In this ‘Peek behind the paper’ interview, Syahir Hassan provides a closer look at virtual planning and 3D printing in maxillofacial surgery as described in the recent Case Series, available ahead of print via the Journal of 3D Printing in Medicine.
Syahir Hassan: biography
I am Syahir Hassan, an Oral and Maxillofacial Surgeon currently working in the Oral and Maxillofacial Surgery Department at Sultan Haji Ahmad Shah Hospital in the Pahang state of Malaysia. My interest in 3D printing has grown since 2015 when I owned a 3D printer and set up my 3D printing lab. Since then, I found out that 3D printing has become an ultimate game changer in the surgical management of patients. Implementing virtual surgical planning and 3D printed templates/guides in surgery has become my routine in oral and maxillofacial reconstruction especially in managing benign and malignant tumors, orthognathic surgery and maxillofacial trauma.
At present, I am actively receiving consultation for virtual surgical planning and 3D printing from hospitals all over Malaysia. Due to my passion in 3D printing, I have been invited as a speaker at various national conferences with the aim to educate other doctors in the applications of 3D printing in daily clinical practice.
Could you please tell us a little about the background for your Case Series published in the Journal of 3D Printing in Medicine 4(1)?
The Case Series published in the Journal of 3D Printing in Medicine is concerned with a surgeon-friendly protocol for in-house virtual planning (VP) and 3D–printed templates in mandibular reconstruction. By implementing this protocol, surgeons can achieve faster and cheaper alternatives to commercial devices.
What challenges do you typically face when preparing patients for mandibular reconstruction surgeries?
The mandible is a part of the facial bone with a complex geometry and consists of other important structures, such as teeth. The main challenge was to reconstruct the mandible to have an acceptable function and aesthetic after pathological removal or secondary traumatic deformities. Traditional methods for mandibular reconstruction are solely based on surgeon experience and no surgical guide being used. This can increase surgical time and reduce accuracy. In addition, commercial VP and 3D printing services cannot be afforded by our patients, so we need to think of other alternatives for how we can improve surgery at the same time as reducing patient costs.
How did virtual planning and 3D printing help to overcome these challenges?
VP and 3D printing is like driving a car with a map, where you have a guide to your destination. You can predict your outcome beforehand and transfer it into surgery by using the pre-planned 3D model and surgical guide. As a result, mandibular reconstruction time can be reduced intra-operatively and high accuracy can be achieved. By using our in-house protocol, we can do VP and prepare all of the 3D–printed hardware in fewer than 12 hours compared to commercial services that took up to 2 weeks.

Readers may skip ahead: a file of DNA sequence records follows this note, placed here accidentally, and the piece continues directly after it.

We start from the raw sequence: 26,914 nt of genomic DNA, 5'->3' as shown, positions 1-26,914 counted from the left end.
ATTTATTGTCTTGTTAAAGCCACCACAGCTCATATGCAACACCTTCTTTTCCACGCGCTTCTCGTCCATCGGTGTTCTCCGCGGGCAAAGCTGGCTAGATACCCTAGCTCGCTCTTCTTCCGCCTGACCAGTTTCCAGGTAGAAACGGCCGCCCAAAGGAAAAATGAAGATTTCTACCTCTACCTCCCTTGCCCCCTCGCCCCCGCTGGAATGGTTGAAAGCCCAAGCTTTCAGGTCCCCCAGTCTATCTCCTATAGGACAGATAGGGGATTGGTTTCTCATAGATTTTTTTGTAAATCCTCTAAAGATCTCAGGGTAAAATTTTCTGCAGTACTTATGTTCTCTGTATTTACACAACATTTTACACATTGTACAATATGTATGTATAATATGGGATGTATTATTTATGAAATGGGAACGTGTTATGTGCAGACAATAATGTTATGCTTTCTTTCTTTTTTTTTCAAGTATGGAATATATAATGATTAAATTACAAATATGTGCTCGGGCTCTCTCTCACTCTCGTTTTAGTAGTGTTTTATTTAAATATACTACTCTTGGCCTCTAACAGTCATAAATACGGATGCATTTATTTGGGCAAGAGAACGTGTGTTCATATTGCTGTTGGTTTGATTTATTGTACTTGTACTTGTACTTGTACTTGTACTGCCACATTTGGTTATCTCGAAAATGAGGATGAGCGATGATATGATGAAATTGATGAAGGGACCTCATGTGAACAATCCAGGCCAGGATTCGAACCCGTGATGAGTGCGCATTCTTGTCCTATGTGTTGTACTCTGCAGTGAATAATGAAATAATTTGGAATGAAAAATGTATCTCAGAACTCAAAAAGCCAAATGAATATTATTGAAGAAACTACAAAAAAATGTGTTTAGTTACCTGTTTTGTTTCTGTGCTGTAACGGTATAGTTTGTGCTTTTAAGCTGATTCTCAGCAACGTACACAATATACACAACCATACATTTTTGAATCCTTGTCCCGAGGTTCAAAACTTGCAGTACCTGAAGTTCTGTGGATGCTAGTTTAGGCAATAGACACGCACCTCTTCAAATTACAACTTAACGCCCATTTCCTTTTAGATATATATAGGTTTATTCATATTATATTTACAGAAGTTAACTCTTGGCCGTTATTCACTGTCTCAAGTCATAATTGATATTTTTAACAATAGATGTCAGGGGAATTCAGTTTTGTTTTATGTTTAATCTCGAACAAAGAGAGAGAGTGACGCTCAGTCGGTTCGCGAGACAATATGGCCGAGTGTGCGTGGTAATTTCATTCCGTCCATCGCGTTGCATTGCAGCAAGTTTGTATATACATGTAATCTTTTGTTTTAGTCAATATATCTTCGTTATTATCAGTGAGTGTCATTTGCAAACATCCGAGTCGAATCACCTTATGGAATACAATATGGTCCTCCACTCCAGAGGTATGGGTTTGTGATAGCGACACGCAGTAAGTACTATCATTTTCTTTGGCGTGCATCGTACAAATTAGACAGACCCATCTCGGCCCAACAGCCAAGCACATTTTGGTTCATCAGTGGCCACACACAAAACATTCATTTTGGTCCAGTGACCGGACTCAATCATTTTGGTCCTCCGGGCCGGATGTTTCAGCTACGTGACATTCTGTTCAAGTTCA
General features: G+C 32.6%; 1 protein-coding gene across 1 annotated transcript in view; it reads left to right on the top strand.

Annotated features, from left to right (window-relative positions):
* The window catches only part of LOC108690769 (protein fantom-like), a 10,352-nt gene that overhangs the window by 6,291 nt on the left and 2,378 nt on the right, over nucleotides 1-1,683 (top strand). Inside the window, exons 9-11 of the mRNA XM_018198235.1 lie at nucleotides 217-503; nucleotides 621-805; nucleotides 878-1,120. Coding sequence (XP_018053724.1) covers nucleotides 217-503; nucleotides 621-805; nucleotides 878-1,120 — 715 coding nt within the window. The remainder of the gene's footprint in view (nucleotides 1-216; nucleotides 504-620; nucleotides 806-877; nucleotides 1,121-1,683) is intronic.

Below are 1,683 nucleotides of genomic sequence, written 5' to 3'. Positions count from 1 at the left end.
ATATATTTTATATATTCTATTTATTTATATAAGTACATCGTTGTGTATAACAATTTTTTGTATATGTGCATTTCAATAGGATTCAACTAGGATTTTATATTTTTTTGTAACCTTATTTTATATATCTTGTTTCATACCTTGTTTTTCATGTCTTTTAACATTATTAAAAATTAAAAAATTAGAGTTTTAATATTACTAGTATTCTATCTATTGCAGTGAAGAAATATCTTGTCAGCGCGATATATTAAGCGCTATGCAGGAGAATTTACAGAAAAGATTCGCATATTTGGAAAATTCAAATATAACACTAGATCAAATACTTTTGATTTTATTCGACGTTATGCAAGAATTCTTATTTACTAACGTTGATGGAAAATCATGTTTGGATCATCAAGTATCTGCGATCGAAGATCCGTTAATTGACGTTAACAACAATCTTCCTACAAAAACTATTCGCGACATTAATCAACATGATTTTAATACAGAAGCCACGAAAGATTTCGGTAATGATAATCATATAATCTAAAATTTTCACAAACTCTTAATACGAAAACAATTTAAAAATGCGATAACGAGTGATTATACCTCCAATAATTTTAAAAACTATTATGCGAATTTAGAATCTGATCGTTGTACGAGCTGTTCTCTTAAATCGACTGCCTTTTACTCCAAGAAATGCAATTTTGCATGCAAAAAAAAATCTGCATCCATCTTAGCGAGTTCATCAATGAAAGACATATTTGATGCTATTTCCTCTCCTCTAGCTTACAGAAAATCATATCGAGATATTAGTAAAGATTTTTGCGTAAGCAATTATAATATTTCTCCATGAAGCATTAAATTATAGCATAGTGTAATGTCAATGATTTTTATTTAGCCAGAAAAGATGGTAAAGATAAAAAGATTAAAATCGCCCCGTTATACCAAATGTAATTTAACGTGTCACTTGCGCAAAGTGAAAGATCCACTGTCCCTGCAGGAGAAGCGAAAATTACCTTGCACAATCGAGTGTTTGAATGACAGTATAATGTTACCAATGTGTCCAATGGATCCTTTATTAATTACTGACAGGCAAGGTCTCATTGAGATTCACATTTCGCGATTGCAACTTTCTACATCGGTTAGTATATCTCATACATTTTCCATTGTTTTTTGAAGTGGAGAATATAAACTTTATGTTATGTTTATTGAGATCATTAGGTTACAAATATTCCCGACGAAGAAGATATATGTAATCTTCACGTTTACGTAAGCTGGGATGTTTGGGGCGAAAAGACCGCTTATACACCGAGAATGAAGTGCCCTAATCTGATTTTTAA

How do you envision the tandem use of 3D printing and virtual planning being used for future surgical procedures within your institution?
Currently we are not limiting the usage of our in-house VP and 3D printing in mandibular reconstruction. These technologies have great potential where we are now using them for all our orbital wall reconstructions and complex orthognathic surgeries.
What’s next for you and your team? Do you have any other projects or uses for technologies such as these in mind for the future?
Currently we are working on digital workflow and implementing VP and 3D printing in the construction of maxillofacial prostheses. Again, this digital workflow will save a lot of time and reduce laborious work processes.
Where do you see the use of 3D printing and/or virtual planning in surgery in 5—10 years’ time?
3D printing and VP technologies in surgery are moving very fast as new high–tech 3D printers and powerful software that can process and manipulate CT scan data are being produced.
In 10 years time, this technology could be made affordable and be implemented in every hospital in the world to improve surgical outcome. By that time, I hope more 3D printing materials can be made to mimic human natural structures such as bone or soft tissue so that surgeons can have a realistic model surgery before going for real surgery.
In addition, a patient-specific, realistic 3D–printed model can become a powerful educational tool for patients to understand their condition and for surgeons to explain their surgery. It will definitely enhance doctor-patient communication and facilitate a ‘therapeutic’ effect for the patient.
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The opinions expressed in this feature are those of the interviewee and do not necessarily reflect the views of 3DMedNet or Future Science Group.